Not before we went to the famous San Miguel Market where they sell a lot of tapas and sweets and other foods like paella.

We ended up to see the different colored lights that are displayed in the elegant commercial districts in Madrid, where Ron with Beatriz watched the inauguration of the Christmas lights and the projection by laser of different colored lights against the Post Office building as background in Cibeles.


Christmas this year has given us a lot of blessings and I am truly grateful firstly to God and secondly to Ron and Mel for having celebrated a truly wonderful Christmas that will remain deeply engraved in my memory.  God was born and He gave us the opportunity to celebrate His birthday in an amazing and extraordinary way.

Peace, love and good health for the coming year!

Saturday, December 22, 2012

Trip to Cadiz, Conil de la Frontera, 2012 Part I

Cadiz is a city and port in southwestern Spain. It is the capital of the homonymous province, one of eight which make up the autonomous community of Andalusia. Cadiz, the second oldest continuously inhabited city in the Iberian Peninsula and one of the oldest in all southwestern Europe has been a principal home port of the Spanish Navy since the accession of the Spanish Bourbons in the 18th century. The city is a member of the Most Ancient European Towns Network. It is also the site of the University of Cadiz. Despite its unique site — on a narrow slice of land surrounded by the sea — Cadiz is, in most respects, a typically Andalusian city with a wealth of attractive vistas and well-preserved historical landmarks. The older part of Cadiz, within the remnants of the city walls, is commonly referred to as the Old Town (in Spanish, Casco Antiguo). It is characterised by the antiquity of its various quarters (barrios), among them El Pópulo, La Viña, and Santa María, which present a marked contrast to the newer areas of town. While the Old City's street plan consists of narrow winding alleys connecting large plazas, newer areas of Cadiz typically have wide avenues and more modern buildings. In addition, the city is dotted with numerous parks where exotic plants flourish, including giant trees supposedly brought to Spain by Columbus from the New World. Source: Wikipedia.

I was so proud of having organized lodging in Conil and I thought that Ron would not have a better option than mine, but then when we arrived at our location, Mel and myself had a pleasant surprise to find ourselves in a Parador with all of the conveniences of a modern hotel.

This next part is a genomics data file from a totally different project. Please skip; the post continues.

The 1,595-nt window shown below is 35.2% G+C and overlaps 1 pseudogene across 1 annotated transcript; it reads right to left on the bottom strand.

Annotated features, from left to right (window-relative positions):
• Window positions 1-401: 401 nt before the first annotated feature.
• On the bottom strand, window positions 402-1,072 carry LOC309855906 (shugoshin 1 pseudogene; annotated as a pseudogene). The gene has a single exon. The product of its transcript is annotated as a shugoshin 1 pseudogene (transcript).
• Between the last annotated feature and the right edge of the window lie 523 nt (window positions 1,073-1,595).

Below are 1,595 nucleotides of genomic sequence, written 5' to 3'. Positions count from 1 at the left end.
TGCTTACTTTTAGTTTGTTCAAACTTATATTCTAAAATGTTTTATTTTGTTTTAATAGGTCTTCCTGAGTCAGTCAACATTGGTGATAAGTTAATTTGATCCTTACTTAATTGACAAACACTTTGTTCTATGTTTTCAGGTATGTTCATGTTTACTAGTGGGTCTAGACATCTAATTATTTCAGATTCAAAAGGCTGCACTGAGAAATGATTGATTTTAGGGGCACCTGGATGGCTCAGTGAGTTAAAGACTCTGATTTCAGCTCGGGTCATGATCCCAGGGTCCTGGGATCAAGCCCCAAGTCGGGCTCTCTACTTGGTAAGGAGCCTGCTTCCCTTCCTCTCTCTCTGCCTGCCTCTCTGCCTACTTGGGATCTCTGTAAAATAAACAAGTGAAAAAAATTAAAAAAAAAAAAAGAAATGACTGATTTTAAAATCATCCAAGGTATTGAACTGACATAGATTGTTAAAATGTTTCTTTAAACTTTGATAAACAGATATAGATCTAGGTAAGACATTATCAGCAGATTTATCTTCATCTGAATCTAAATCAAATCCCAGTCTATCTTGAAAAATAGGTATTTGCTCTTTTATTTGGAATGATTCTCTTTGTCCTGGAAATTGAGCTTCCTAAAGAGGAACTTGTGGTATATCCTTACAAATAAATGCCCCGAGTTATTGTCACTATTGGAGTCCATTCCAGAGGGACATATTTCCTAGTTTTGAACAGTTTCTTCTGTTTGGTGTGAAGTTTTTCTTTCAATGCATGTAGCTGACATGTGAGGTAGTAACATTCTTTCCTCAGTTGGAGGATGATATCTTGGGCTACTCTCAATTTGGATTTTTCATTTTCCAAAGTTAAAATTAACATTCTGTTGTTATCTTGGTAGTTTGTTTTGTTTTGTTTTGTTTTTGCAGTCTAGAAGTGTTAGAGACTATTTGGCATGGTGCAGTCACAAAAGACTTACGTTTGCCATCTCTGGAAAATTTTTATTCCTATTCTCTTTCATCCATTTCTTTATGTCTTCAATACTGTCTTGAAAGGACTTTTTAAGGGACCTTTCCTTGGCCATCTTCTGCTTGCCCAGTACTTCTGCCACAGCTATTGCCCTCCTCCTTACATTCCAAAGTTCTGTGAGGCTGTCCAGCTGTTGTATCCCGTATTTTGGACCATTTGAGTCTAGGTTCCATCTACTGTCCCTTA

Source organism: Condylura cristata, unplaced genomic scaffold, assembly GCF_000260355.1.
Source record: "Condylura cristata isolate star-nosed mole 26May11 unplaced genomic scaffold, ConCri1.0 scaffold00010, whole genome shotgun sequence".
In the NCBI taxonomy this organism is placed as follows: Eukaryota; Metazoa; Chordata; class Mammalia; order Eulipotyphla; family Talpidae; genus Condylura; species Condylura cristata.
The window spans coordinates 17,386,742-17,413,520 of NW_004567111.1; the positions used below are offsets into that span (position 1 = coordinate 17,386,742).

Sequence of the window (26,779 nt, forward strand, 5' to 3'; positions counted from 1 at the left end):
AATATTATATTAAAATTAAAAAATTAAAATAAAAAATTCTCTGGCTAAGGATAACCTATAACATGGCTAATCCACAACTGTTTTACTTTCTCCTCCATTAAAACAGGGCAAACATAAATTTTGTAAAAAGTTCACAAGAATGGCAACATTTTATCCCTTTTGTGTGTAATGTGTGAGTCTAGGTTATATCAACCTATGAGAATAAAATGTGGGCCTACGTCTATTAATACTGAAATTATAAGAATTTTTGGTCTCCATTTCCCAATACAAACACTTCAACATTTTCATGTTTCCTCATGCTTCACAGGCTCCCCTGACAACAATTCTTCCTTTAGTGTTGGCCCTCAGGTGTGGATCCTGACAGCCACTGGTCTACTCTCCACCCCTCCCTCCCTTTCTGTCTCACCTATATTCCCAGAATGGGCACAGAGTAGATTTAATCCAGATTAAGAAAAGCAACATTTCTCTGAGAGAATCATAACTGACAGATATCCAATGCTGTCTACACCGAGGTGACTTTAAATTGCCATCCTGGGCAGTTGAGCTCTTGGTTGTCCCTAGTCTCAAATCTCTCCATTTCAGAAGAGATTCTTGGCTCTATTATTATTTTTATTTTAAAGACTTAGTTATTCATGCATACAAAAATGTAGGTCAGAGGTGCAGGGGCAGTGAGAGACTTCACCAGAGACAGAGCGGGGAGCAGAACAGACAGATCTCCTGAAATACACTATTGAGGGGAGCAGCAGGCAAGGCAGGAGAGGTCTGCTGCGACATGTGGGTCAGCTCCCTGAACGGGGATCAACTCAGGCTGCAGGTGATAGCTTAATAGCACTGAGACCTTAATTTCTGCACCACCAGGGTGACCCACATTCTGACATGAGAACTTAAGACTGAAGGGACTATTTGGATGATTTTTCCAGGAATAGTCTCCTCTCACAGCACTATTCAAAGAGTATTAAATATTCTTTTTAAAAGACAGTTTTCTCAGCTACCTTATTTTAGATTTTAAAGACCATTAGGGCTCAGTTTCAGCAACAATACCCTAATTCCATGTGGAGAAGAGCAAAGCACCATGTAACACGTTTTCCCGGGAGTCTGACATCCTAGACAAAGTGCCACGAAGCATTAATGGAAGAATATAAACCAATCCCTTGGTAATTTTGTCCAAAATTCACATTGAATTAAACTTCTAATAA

Whereas, Ron and Mel shared room with terrace overlooking the sea, where we could have a full view of the sunset, mine was to have a view of the park and sunrise, if ever there should be.



The rooms were spacious and well lit.  The moment the visitor's card is inserted in the room, the blinds automatically go up for visitor to have a view of the exterior, and on a clear day, it gives a warm welcome.


The beds were very comfortable and they gave us slippers to wear inside the room and for the first time in a hotel, I had my bed ready for me to tuck in as we came back, which was a pleasant surprise.

The bathroom had a separate room for the shower and the bathtub, which was about two meters long and deeper than an ordinary one.  And there were different types of lightings as one wants to relax or to have colorful lights.  It was also strange to find two showers in the bathroom, one lower than the other.  Unlike most toilets in the hotels, this one has a telephone inside the bathroom.  Likewise, the hallway automatically lights up as one walks towards it.



There were not plenty of hotel guests only about 50 over 150 of full capacity so we had the common places almost for our own private use.

And buffet breakfast was really something else, different natural fruit juices, fruits, cereals, bread, hot plates, cold plates, etc... to choose from about 40 varieties.  Ron had his eyeballs rolling while Mel and me kept on laughing just from watching him go one dish after the other.  It was funny that inspite of all of the food on display, Ron told us that there was supposed to be fried eggs to order, but then he never saw the cook around so he missed the fried egg.  What a pity!


This is called "Pan de Cadiz" or Cadiz sweet bread with sweet pumpkin, almonds and dried fruits 

It was a clear and warm day in Cadiz and we hardly needed a coat.  There were plenty of things to see. We headed to the beach immediately after breakfast.


This is a quaint bar by the beach
Other interesting things that we saw:

 It is interesting to note that in a bar they serve you by grams of cold cuts, with the results as follows:

As can be observed, Cadiz has a lot of lights to celebrate the holidays, this inspite of the fact that there are 17,000 declared to be unemployed.  But Christmas is a time for celebrating as they say so Merry Christmas to everyone and all!